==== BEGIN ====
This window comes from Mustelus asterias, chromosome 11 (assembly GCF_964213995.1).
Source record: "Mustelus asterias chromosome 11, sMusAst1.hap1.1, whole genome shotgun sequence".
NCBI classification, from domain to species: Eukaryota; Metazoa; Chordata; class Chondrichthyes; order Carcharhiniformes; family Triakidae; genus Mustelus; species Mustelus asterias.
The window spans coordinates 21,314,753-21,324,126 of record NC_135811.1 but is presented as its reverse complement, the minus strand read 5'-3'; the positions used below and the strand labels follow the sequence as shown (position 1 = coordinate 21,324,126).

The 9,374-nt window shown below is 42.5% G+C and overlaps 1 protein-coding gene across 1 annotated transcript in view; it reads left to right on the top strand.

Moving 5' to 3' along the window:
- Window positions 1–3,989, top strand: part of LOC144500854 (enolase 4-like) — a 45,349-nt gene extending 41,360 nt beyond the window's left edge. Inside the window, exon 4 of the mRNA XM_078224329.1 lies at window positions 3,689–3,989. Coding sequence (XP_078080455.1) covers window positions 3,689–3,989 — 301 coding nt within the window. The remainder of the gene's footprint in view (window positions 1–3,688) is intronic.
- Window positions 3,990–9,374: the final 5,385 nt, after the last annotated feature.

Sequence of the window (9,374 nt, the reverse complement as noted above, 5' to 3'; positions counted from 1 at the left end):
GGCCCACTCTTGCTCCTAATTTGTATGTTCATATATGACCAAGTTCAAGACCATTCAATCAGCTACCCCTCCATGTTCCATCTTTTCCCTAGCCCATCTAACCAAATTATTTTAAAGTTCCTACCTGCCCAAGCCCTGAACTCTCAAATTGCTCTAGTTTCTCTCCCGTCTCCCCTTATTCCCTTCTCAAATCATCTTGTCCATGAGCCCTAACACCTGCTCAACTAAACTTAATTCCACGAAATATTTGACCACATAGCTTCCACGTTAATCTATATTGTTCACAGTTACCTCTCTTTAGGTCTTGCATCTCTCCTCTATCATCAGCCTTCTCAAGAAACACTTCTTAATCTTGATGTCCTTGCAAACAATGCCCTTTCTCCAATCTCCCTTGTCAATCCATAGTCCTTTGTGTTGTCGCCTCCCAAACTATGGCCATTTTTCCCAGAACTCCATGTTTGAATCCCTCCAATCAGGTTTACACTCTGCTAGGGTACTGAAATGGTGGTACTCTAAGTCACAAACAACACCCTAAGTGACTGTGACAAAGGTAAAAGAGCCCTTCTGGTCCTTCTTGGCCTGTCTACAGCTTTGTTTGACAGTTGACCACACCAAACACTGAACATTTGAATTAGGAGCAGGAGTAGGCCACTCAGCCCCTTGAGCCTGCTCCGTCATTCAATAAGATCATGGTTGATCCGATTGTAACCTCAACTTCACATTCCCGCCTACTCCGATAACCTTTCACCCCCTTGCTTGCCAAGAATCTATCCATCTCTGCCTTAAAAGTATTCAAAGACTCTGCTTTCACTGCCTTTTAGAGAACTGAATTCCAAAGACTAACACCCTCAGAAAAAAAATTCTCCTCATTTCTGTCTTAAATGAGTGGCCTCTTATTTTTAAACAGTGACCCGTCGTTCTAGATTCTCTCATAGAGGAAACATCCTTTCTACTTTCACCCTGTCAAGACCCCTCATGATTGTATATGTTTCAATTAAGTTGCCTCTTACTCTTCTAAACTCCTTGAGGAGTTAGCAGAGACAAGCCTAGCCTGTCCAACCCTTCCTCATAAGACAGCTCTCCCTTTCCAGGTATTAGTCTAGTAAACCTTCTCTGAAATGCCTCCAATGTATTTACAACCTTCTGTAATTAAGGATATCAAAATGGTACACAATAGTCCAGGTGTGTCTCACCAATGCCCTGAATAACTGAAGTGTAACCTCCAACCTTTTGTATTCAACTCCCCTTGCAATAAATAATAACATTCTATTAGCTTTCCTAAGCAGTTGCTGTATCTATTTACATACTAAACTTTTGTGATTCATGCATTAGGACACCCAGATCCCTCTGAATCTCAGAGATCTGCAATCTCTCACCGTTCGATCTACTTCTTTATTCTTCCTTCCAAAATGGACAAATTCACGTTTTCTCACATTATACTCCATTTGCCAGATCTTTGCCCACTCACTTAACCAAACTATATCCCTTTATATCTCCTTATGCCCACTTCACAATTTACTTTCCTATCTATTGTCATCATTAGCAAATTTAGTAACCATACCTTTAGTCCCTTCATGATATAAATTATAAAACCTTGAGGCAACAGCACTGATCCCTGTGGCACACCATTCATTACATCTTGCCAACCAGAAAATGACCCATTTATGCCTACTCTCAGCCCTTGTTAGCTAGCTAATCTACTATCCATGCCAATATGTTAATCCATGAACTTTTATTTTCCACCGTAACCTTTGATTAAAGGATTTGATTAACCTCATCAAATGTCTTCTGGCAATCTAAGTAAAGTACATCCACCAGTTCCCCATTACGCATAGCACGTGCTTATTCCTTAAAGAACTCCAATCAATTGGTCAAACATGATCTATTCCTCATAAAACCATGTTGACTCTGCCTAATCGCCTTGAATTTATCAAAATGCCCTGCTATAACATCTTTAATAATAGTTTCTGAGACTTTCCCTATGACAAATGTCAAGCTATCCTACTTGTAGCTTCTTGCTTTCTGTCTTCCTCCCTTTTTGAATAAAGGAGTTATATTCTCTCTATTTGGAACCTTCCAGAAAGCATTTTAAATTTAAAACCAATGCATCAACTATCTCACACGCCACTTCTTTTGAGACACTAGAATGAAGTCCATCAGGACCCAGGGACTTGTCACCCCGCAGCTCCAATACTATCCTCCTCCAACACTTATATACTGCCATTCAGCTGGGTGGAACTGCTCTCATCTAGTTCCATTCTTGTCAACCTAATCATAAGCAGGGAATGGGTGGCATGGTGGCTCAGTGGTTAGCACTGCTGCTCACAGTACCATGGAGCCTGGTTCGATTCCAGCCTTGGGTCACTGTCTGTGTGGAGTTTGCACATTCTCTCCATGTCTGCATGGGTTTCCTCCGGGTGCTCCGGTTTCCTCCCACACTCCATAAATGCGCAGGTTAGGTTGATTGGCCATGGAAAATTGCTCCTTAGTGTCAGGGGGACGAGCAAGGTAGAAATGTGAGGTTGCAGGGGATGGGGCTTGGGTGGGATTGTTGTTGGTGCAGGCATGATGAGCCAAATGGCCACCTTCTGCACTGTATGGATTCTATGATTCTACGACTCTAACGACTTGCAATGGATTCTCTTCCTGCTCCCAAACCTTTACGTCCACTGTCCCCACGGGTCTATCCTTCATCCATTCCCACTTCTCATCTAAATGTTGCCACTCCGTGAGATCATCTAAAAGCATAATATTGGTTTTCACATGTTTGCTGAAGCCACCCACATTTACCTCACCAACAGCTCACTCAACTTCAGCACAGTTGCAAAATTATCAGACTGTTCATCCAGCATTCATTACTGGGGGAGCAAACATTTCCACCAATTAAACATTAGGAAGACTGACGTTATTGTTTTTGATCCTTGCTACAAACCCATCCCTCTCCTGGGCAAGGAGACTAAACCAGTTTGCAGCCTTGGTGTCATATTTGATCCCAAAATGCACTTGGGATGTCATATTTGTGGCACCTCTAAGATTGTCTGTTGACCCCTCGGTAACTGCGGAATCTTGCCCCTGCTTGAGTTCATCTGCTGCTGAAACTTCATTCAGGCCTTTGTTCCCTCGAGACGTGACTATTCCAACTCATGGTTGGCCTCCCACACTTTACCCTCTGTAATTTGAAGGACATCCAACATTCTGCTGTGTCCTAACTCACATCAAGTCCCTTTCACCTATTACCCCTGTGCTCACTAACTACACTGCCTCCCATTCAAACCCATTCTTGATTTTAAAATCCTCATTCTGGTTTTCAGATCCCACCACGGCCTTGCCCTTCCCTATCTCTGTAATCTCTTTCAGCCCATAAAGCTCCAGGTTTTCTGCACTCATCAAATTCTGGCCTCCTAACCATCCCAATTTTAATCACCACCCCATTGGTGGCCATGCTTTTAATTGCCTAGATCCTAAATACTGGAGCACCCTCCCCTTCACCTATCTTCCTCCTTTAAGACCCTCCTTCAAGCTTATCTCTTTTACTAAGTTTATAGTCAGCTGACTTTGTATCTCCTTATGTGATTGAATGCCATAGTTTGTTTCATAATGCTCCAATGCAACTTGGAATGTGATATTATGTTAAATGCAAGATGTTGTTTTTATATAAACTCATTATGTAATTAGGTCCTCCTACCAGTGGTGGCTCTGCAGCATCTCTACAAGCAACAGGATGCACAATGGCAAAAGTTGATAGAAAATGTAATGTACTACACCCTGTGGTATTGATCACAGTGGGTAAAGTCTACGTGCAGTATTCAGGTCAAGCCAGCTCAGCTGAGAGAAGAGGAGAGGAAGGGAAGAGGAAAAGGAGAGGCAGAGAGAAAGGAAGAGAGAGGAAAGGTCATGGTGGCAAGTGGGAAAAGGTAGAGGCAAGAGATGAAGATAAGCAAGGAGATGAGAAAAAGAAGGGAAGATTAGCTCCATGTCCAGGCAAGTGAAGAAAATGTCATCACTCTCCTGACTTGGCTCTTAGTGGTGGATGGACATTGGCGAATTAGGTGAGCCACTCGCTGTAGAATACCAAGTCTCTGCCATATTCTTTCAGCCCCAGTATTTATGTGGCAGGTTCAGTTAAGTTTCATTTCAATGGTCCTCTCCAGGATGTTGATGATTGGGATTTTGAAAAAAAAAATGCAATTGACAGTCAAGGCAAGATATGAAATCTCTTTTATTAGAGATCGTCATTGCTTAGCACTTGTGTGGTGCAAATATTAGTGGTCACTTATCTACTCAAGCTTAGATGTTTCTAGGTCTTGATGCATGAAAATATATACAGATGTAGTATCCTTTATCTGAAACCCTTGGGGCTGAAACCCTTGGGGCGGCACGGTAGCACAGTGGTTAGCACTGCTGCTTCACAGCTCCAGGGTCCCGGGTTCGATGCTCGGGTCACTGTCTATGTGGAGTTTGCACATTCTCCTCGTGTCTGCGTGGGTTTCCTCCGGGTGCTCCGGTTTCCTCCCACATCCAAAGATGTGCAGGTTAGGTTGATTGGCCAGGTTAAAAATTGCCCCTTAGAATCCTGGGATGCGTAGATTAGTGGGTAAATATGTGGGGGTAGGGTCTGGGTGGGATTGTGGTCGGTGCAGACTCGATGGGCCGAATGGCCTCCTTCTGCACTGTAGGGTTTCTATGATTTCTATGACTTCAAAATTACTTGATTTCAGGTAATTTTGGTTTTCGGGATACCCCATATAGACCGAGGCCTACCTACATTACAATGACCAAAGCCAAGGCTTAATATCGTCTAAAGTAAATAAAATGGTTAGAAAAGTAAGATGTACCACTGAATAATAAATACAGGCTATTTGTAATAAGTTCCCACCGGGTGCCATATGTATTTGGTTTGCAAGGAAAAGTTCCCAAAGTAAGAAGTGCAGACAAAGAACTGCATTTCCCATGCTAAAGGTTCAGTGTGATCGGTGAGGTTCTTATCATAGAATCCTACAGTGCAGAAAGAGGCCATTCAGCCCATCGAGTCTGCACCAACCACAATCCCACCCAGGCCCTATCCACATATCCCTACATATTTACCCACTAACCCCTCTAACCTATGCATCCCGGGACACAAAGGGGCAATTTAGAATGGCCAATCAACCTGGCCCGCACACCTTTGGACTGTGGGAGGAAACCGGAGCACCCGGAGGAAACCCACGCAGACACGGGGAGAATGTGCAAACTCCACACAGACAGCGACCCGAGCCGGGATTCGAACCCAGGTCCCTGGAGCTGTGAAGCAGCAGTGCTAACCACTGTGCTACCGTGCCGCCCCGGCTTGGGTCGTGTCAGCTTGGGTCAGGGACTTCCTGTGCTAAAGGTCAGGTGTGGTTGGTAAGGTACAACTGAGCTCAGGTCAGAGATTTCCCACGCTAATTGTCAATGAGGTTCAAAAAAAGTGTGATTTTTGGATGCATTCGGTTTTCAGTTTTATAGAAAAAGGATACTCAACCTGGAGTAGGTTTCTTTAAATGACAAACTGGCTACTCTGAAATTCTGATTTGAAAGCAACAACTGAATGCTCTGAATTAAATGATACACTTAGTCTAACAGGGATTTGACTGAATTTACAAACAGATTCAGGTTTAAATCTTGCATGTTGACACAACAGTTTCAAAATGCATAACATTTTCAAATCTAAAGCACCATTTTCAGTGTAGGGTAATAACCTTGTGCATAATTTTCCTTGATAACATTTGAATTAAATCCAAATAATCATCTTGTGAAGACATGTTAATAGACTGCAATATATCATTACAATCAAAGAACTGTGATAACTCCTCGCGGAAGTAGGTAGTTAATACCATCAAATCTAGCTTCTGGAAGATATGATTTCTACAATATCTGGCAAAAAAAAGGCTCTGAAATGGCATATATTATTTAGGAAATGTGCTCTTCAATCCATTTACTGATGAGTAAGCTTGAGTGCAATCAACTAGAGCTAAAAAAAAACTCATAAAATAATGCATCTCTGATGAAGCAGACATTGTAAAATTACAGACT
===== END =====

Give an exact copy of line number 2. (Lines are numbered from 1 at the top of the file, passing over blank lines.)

Source record: "Mustelus asterias chromosome 11, sMusAst1.hap1.1, whole genome shotgun sequence".